I walked into the pasture and Jimbo, a 36-year-old Quarter Horse, came toward me with his hind end listing off to one side.
Then his hind end completely slipped out from under him and he spun around several times, nearly falling before heading off in a different direction using that strange listing, sideways walk.
After calling the vet and informing her I had an emergency, I switched to my cell phone’s camera. Jimbo was unstable, I was afraid he might fall on me if I got too close and figured the worst thing to do was put him in a stall, so I followed him around the pasture until the spinning began again. I made videos of his inability to control his hind end.
I called the owner and made sure she wasn’t driving before sending the video.
“The vet is on the way,” I added to the text.
The owner pulled up at the barn soon after and headed straight into the pasture to be with Jimbo.
When the vet arrived, I showed her the video.
“Spinning normally means something neurological,” she said.
We walked out to the pasture.
Jimbo was much better. No spinning. No hind end listing to the side. No crab walking. Other than some problems to be expected in a horse his age, the neurological exam, and every other check the vet performed, were within normal ranges.
The vet warned us, however, that given the spinning, Jimbo’s prognosis was poor. Within a week, he had to be euthanized. Ultimately, the vet diagnosed him with cervical (neck) arthritis that impinged on the nerves.
Months after we lost Jimbo, with a severe winter storm arriving, my 31-year-old mare came up lame. My husband led her around our indoor arena while I took videos of her from the back, front, and side. I texted them to my vet, who wouldn’t be able to get out to the farm for at least 24 hours, if not longer.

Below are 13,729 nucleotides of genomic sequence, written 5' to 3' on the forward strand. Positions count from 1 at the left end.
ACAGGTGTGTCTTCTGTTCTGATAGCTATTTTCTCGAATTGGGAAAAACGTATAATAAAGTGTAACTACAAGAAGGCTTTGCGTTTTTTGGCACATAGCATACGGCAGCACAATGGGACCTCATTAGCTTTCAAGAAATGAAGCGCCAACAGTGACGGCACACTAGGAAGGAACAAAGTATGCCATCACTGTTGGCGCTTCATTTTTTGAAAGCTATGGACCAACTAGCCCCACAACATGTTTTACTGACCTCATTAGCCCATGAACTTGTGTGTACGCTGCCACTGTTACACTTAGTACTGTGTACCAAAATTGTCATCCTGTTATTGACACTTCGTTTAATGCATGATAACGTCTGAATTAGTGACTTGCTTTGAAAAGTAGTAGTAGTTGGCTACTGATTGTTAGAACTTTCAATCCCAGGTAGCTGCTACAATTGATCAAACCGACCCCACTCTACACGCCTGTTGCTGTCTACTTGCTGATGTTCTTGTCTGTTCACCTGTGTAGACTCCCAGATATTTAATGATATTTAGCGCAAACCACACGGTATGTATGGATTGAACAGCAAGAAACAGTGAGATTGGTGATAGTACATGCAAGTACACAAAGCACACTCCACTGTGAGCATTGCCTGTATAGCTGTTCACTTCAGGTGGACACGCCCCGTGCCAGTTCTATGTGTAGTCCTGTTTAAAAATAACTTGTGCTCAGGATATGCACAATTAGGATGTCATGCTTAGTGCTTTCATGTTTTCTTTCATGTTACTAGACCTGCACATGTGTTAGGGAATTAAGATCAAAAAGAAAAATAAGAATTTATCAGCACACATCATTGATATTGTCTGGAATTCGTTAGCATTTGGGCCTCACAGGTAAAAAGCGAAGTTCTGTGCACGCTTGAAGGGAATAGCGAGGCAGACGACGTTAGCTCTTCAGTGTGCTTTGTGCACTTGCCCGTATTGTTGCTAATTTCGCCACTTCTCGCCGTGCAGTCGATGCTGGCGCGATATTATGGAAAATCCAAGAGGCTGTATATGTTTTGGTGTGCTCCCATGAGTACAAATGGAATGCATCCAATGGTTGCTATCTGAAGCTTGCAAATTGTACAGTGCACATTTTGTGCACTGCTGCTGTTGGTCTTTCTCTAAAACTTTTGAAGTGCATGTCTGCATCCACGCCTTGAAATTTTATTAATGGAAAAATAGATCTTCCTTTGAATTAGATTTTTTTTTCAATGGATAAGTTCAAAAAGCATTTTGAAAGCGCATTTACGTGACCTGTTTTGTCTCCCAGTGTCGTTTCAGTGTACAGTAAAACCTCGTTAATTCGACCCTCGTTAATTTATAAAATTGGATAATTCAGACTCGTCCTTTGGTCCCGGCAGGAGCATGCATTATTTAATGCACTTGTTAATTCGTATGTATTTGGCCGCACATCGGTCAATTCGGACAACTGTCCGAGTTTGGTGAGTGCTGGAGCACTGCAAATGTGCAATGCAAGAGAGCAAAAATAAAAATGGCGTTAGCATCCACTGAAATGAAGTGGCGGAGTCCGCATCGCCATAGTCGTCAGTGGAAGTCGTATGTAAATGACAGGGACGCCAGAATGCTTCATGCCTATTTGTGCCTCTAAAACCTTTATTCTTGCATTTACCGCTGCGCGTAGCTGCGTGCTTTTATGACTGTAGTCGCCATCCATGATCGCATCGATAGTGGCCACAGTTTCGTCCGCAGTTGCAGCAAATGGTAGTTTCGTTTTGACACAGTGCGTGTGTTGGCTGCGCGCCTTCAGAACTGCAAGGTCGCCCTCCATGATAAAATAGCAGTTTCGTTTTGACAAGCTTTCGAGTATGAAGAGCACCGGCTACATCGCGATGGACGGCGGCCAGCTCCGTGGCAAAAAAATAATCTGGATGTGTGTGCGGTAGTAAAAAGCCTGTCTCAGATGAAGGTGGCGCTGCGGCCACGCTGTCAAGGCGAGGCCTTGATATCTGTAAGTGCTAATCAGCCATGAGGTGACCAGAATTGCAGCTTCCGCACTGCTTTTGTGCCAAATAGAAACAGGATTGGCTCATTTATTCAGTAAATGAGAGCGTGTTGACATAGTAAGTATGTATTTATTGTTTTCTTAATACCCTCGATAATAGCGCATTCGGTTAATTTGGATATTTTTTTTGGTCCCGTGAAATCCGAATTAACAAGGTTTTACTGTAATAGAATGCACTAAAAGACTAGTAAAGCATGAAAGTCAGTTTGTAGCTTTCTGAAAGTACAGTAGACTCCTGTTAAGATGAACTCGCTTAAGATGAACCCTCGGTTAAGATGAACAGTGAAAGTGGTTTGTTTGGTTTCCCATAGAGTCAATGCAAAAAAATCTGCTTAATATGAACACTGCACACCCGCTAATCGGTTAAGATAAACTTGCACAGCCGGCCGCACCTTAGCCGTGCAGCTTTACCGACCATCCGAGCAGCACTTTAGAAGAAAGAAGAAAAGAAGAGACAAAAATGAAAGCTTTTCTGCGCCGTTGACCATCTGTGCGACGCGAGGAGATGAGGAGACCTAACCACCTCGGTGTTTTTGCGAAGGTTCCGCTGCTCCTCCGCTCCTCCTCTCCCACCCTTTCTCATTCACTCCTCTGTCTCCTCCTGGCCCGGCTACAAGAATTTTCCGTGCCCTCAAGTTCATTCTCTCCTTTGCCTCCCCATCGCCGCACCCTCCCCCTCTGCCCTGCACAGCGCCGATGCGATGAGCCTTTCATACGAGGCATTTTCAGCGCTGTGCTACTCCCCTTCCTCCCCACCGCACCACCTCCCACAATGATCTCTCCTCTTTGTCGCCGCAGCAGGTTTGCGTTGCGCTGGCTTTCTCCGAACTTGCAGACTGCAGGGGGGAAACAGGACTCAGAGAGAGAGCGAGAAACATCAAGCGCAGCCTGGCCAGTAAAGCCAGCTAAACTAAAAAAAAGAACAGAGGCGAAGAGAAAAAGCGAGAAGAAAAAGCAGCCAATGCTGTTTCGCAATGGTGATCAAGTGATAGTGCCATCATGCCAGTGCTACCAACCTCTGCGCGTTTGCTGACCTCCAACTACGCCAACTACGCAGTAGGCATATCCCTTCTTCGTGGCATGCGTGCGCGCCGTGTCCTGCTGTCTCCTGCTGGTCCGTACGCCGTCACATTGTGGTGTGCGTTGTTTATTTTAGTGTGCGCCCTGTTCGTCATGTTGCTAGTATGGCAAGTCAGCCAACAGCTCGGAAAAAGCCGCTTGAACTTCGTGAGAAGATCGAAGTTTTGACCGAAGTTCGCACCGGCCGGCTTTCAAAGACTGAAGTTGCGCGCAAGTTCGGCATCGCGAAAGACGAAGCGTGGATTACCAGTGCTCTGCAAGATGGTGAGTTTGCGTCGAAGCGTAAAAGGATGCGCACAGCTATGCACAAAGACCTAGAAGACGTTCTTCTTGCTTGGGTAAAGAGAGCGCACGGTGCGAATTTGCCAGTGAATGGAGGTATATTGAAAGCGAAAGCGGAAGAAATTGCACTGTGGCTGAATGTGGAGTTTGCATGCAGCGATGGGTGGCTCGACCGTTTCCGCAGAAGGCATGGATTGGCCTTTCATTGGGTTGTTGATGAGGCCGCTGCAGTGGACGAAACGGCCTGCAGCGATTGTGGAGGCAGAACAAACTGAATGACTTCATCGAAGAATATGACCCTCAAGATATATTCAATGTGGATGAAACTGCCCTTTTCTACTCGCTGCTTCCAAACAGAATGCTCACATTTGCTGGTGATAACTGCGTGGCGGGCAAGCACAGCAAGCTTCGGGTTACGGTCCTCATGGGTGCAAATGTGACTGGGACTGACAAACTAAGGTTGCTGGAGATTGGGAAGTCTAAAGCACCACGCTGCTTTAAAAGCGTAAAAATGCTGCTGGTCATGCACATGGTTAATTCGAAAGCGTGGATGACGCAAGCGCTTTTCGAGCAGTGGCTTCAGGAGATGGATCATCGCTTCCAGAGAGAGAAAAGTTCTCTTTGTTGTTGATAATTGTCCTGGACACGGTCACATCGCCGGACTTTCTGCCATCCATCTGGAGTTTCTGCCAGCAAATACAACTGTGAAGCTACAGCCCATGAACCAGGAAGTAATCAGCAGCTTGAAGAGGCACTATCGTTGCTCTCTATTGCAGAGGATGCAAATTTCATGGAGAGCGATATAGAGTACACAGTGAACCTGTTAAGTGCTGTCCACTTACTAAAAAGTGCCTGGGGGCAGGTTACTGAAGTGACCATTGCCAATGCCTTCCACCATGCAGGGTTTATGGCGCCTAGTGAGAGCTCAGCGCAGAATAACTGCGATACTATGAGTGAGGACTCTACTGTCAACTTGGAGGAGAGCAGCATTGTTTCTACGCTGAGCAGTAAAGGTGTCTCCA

While the snow piled up outside, we began treatment of my mare.
Recently, Garnett, an 18-year-old Paint gelding, who has been treated for severe arthritis, multiple bowed tendons, and Lyme disease, began to crow hop on the front end when he got up every morning. No one was there to see it but me. I went out to the paddock early one morning and captured it on video.
Then there was the time an owner put ointment on her horse only to have the ointment burn and blister the horse’s skin.
You guessed it. I sent pictures to the vet and owner.
I’ve taken pictures of gashes, kicks, bites, hives, sarcoids, and swollen fetlocks. Sometimes I place a ruler beside the injury or sarcoid. If I’m rushed, I’ll include my fingers in the photo to give the injury or wound some perspective. I send the pictures to the vets and owners.
But I also use the pictures to track a horse’s recovery or decline.
Because I handle the horses every day, it can be difficult for me to see subtle changes so I regularly take pictures. Is the wound healing steadily? What did it look like three days ago? Has the swelling gone down in the leg? How ribby was the horse when he first arrived at the farm compared to now? On my phone, I have a pictorial record.
So get out your cell phone! It might be the most trustworthy tool you have to help you care for your horse.
About the Author
Nancy Hoffmann owns and manages a pleasure and retired horse farm in Maryland. Learn more at www.mistybluefarm.net.